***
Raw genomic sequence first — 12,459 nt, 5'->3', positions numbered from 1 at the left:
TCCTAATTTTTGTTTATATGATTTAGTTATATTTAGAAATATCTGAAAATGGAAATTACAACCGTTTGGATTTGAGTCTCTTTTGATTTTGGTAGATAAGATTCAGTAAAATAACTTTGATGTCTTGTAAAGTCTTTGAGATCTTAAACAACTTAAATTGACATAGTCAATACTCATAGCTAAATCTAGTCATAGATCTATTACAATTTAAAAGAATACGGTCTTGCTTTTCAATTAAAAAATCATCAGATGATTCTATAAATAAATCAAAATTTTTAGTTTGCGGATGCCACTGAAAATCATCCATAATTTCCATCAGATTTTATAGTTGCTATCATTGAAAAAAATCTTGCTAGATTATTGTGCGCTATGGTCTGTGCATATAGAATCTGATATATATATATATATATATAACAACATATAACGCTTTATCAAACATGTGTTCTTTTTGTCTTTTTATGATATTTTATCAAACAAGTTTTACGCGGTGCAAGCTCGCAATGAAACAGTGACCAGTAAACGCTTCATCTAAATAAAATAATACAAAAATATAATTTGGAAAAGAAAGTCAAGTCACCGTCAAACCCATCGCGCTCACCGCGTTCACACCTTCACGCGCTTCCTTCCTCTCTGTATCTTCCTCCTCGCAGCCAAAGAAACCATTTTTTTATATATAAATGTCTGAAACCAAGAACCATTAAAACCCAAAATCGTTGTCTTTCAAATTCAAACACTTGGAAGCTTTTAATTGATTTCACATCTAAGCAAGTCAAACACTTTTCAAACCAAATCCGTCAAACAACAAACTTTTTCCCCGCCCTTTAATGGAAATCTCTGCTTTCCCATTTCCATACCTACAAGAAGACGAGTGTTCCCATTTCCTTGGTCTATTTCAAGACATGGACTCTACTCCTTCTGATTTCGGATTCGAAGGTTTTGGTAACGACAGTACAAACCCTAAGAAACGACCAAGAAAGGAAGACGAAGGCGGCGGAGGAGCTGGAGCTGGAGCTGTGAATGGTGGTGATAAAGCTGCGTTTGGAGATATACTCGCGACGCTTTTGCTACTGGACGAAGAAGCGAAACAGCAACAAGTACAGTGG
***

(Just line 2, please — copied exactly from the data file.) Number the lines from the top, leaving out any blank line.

TCCTAATTTTTGTTTATATGATTTAGTTATATTTAGAAATATCTGAAAATGGAAATTACAACCGTTTGGATTTGAGTCTCTTTTGATTTTGGTAGATAAGATTCAGTAAAATAACTTTGATGTCTTGTAAAGTCTTTGAGATCTTAAACAACTTAAATTGACATAGTCAATACTCATAGCTAAATCTAGTCATAGATCTATTACAATTTAAAAGAATACGGTCTTGCTTTTCAATTAAAAAATCATCAGATGATTCTATAAATAAATCAAAATTTTTAGTTTGCGGATGCCACTGAAAATCATCCATAATTTCCATCAGATTTTATAGTTGCTATCATTGAAAAAAATCTTGCTAGATTATTGTGCGCTATGGTCTGTGCATATAGAATCTGATATATATATATATATATATAACAACATATAACGCTTTATCAAACATGTGTTCTTTTTGTCTTTTTATGATATTTTATCAAACAAGTTTTACGCGGTGCAAGCTCGCAATGAAACAGTGACCAGTAAACGCTTCATCTAAATAAAATAATACAAAAATATAATTTGGAAAAGAAAGTCAAGTCACCGTCAAACCCATCGCGCTCACCGCGTTCACACCTTCACGCGCTTCCTTCCTCTCTGTATCTTCCTCCTCGCAGCCAAAGAAACCATTTTTTTATATATAAATGTCTGAAACCAAGAACCATTAAAACCCAAAATCGTTGTCTTTCAAATTCAAACACTTGGAAGCTTTTAATTGATTTCACATCTAAGCAAGTCAAACACTTTTCAAACCAAATCCGTCAAACAACAAACTTTTTCCCCGCCCTTTAATGGAAATCTCTGCTTTCCCATTTCCATACCTACAAGAAGACGAGTGTTCCCATTTCCTTGGTCTATTTCAAGACATGGACTCTACTCCTTCTGATTTCGGATTCGAAGGTTTTGGTAACGACAGTACAAACCCTAAGAAACGACCAAGAAAGGAAGACGAAGGCGGCGGAGGAGCTGGAGCTGGAGCTGTGAATGGTGGTGATAAAGCTGCGTTTGGAGATATACTCGCGACGCTTTTGCTACTGGACGAAGAAGCGAAACAGCAACAAGTACAGTGG